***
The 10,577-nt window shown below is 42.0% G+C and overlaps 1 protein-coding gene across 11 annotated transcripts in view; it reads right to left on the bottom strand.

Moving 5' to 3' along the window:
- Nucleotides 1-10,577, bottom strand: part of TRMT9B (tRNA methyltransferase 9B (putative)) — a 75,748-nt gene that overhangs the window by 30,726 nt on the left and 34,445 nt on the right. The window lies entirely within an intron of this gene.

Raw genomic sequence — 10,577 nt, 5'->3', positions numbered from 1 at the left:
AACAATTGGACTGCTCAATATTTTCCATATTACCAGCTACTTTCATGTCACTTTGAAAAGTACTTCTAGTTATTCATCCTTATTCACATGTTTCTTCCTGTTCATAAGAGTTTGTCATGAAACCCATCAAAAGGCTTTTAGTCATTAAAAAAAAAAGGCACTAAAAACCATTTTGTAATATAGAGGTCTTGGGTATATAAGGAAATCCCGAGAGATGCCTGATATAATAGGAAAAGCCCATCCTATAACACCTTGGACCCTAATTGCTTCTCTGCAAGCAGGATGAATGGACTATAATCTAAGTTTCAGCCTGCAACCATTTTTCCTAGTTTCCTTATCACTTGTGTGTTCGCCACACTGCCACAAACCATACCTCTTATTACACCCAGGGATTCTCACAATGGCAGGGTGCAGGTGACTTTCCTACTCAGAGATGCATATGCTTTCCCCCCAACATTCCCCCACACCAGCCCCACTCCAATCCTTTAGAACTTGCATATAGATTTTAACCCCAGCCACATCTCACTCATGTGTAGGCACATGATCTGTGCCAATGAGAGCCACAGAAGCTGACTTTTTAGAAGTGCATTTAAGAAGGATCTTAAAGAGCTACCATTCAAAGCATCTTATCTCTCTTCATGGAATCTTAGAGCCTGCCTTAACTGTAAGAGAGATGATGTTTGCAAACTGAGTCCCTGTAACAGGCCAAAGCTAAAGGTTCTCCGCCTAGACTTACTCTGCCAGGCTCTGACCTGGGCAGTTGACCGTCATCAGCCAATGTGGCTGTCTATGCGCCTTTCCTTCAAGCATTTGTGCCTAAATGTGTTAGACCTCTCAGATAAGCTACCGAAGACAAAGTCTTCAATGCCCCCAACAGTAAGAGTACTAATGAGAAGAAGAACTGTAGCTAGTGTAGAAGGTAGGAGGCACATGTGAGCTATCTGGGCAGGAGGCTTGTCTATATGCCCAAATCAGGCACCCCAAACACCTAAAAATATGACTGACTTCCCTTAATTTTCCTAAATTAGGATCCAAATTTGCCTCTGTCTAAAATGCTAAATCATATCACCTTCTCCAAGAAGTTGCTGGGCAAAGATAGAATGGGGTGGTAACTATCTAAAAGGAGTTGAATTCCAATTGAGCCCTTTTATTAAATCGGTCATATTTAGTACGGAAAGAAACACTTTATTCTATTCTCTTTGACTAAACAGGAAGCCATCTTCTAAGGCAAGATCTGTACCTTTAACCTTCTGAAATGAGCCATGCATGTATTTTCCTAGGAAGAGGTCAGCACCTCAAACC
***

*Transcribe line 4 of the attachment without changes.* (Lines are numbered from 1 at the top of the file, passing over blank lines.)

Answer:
Raw genomic sequence — 10,577 nt, 5'->3', positions numbered from 1 at the left: